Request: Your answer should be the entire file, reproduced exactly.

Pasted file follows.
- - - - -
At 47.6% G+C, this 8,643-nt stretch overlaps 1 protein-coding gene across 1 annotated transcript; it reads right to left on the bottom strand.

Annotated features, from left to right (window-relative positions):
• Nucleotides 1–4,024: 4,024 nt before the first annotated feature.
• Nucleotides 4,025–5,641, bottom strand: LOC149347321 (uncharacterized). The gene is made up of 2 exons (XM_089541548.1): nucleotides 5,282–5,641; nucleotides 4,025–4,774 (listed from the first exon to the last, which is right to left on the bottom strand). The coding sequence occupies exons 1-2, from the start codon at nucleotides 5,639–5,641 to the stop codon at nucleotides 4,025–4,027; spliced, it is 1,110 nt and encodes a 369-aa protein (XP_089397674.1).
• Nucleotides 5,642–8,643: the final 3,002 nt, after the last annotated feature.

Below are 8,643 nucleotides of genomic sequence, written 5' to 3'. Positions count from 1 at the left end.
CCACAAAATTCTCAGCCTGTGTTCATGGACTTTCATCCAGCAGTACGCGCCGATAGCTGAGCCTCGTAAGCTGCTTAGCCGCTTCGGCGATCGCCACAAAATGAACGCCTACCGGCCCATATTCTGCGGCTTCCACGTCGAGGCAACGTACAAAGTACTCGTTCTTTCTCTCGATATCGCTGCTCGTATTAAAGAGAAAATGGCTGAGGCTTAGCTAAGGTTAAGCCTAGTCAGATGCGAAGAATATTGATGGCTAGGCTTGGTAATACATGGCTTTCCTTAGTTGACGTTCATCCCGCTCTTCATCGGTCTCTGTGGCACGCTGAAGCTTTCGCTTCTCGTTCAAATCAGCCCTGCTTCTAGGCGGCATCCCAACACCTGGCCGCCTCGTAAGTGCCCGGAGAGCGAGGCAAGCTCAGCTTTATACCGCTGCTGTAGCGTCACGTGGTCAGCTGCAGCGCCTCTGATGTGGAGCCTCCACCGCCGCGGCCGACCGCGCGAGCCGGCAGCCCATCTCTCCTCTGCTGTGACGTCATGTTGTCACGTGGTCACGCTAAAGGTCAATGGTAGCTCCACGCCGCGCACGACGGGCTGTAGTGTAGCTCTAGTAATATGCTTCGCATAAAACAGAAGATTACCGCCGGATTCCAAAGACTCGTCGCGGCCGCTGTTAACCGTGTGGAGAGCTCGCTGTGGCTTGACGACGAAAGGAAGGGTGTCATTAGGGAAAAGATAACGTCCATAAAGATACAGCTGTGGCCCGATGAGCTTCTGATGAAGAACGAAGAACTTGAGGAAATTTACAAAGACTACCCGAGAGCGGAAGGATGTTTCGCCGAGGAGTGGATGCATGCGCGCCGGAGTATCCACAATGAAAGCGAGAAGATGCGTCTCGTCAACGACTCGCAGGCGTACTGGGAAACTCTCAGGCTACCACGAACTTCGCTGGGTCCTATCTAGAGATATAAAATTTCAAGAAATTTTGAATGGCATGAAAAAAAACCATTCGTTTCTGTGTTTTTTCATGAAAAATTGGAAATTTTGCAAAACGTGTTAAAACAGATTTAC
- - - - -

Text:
At 47.6% G+C, this 8,643-nt stretch overlaps 1 protein-coding gene across 1 annotated transcript; it reads right to left on the bottom strand.

Annotated features, from left to right (window-relative positions):
• Nucleotides 1–4,024: 4,024 nt before the first annotated feature.
• Nucleotides 4,025–5,641, bottom strand: LOC149347321 (uncharacterized). The gene is made up of 2 exons (XM_089541548.1): nucleotides 5,282–5,641; nucleotides 4,025–4,774 (listed from the first exon to the last, which is right to left on the bottom strand). The coding sequence occupies exons 1-2, from the start codon at nucleotides 5,639–5,641 to the stop codon at nucleotides 4,025–4,027; spliced, it is 1,110 nt and encodes a 369-aa protein (XP_089397674.1).
• Nucleotides 5,642–8,643: the final 3,002 nt, after the last annotated feature.

Below are 8,643 nucleotides of genomic sequence, written 5' to 3'. Positions count from 1 at the left end.
CCACAAAATTCTCAGCCTGTGTTCATGGACTTTCATCCAGCAGTACGCGCCGATAGCTGAGCCTCGTAAGCTGCTTAGCCGCTTCGGCGATCGCCACAAAATGAACGCCTACCGGCCCATATTCTGCGGCTTCCACGTCGAGGCAACGTACAAAGTACTCGTTCTTTCTCTCGATATCGCTGCTCGTATTAAAGAGAAAATGGCTGAGGCTTAGCTAAGGTTAAGCCTAGTCAGATGCGAAGAATATTGATGGCTAGGCTTGGTAATACATGGCTTTCCTTAGTTGACGTTCATCCCGCTCTTCATCGGTCTCTGTGGCACGCTGAAGCTTTCGCTTCTCGTTCAAATCAGCCCTGCTTCTAGGCGGCATCCCAACACCTGGCCGCCTCGTAAGTGCCCGGAGAGCGAGGCAAGCTCAGCTTTATACCGCTGCTGTAGCGTCACGTGGTCAGCTGCAGCGCCTCTGATGTGGAGCCTCCACCGCCGCGGCCGACCGCGCGAGCCGGCAGCCCATCTCTCCTCTGCTGTGACGTCATGTTGTCACGTGGTCACGCTAAAGGTCAATGGTAGCTCCACGCCGCGCACGACGGGCTGTAGTGTAGCTCTAGTAATATGCTTCGCATAAAACAGAAGATTACCGCCGGATTCCAAAGACTCGTCGCGGCCGCTGTTAACCGTGTGGAGAGCTCGCTGTGGCTTGACGACGAAAGGAAGGGTGTCATTAGGGAAAAGATAACGTCCATAAAGATACAGCTGTGGCCCGATGAGCTTCTGATGAAGAACGAAGAACTTGAGGAAATTTACAAAGACTACCCGAGAGCGGAAGGATGTTTCGCCGAGGAGTGGATGCATGCGCGCCGGAGTATCCACAATGAAAGCGAGAAGATGCGTCTCGTCAACGACTCGCAGGCGTACTGGGAAACTCTCAGGCTACCACGAACTTCGCTGGGTCCTATCTAGAGATATAAAATTTCAAGAAATTTTGAATGGCATGAAAAAAAACCATTCGTTTCTGTGTTTTTTCATGAAAAATTGGAAATTTTGCAAAACGTGTTAAAACAGATTTAC